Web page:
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U.S. Rep. Tom Petri bids farewell to his fellow Republicans Saturday at the Republican Party of Wisconsin's state convention. After 35 years in Congress, the Fond du Lac Republican said he would not run for reelection after more conservative candidates announced they were entering the race.

After more than three decades in Congress and three years of retirement, former U.S. Rep. Tom Petri has a new cause: fixing democracy.

Petri, a Republican who represented the state's 6th congressional district for 18 terms, is one of three Wisconsinites involved in Issue One's ReFormers Caucus, a bipartisan group of nearly 200 former members of Congress and governors pushing for strengthened campaign finance regulations and a return to bipartisanship. 

The group launched a national "Fix Politics Now" campaign last week in Philadelphia, urging congressional candidates to support measures including incentives for small-dollar campaign contributions, increased disclosure of political contributions and expenditures, banning lobbyists from contributing to or bundling for congressional campaigns and strengthening the Federal Elections Commission's ability to enforce the law. 

"Despite all its frustrations, the political process is very important and we should make it as open and fair as possible so as many people can effectively participate in it as possible," Petri said in an interview. "In a democracy you’re not always going to get your way, but you want to at least be able to have had a chance to have your say."

Members of Issue One have proposed a set of solutions they say would return the U.S. government "to the representative path the founders envisioned" by "sever(ing) the money connection between powerful private interests and our elected government." 

Their framework covers five broad themes: promoting transparency and disclosure in government and elections, increasing participation in politics, reducing pay-to-play policymaking, strengthening enforcement of campaign finance laws and improving government integrity and accountability.

At the heart of these issues is "the dysfunction of the Federal Election Commission," Petri said.

The FEC, which is charged with overseeing and regulating campaign fundraising and spending, is frequently deadlocked along party lines. Its former chairwoman described it as "worse than dysfunctional" in a 2016 interview with the New York Times

"People want to change the rules and make them fairer, but even the ones we have are not being very well administered," Petri said.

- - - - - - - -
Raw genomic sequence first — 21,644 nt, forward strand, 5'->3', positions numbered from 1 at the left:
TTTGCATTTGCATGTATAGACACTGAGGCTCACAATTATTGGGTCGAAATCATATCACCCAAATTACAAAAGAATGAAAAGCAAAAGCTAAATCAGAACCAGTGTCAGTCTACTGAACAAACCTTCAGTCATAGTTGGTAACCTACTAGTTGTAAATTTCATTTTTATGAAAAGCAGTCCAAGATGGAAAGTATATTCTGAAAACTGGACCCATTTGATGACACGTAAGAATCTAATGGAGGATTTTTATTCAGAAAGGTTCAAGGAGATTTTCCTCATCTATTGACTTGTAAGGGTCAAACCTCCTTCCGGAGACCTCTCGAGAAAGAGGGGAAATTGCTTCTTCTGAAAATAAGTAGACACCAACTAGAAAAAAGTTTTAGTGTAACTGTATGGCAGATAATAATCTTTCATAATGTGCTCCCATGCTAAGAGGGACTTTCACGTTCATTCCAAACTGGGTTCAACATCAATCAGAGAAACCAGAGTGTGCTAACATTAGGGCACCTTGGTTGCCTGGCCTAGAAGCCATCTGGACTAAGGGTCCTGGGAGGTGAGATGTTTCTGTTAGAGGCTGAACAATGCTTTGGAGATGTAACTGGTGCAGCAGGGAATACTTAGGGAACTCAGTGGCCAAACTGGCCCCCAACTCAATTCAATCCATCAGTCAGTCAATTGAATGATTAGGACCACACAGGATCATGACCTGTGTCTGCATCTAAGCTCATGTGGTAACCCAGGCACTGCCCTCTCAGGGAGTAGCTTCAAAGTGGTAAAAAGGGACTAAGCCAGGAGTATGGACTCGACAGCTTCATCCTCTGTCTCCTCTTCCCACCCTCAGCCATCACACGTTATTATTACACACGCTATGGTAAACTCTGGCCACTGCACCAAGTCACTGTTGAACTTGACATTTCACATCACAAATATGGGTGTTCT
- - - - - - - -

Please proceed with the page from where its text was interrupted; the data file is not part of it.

Issue One supports a bipartisan bill that would take the commission down from six commissioners to five. A commission chairperson would lead the agency for a 10-year term. 

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Petri also lamented the amount of time members of Congress must spend on fundraising, both for their own campaigns and for their party's broader efforts. For too long, Petri said, lawmakers are encouraged to raise money in order to earn choice committee assignments. He tied that trend to Republican former House Speaker Newt Gingrich and Democratic former House Speaker — now Minority Leader — Nancy Pelosi, under whom committees were brought increasingly under the control of leadership. 

"For most members, that means raising money from people who have interests before the committees on which they serve, which is not a very healthy dynamic," Petri said. "That’s the system that’s being promoted by leaders in both political parties, and one of the reasons I think the public talks about 'the swamp.'"

Petri said he would like to see the government offer tax credits or rebates to small-dollar donors for their campaign contributions. Doing so would not only make politicians less reliant on a handful of large donors, it would also encourage more people to participate in politics, he said.

Petri is joined in the ReFormers Caucus by Republican former Rep. Reid Ribble, who represented Wisconsin's 8th Congressional District from 2011-2017, and Democratic former Rep. Jim Moody, who represented the state's 5th Congressional District from 1983-1993.

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Jessie Opoien covers state government and politics for the Capital Times. She joined the Cap Times in 2013 and has also covered Madison life, race relations, culture and music. She has also covered education and politics for the Oshkosh Northwestern.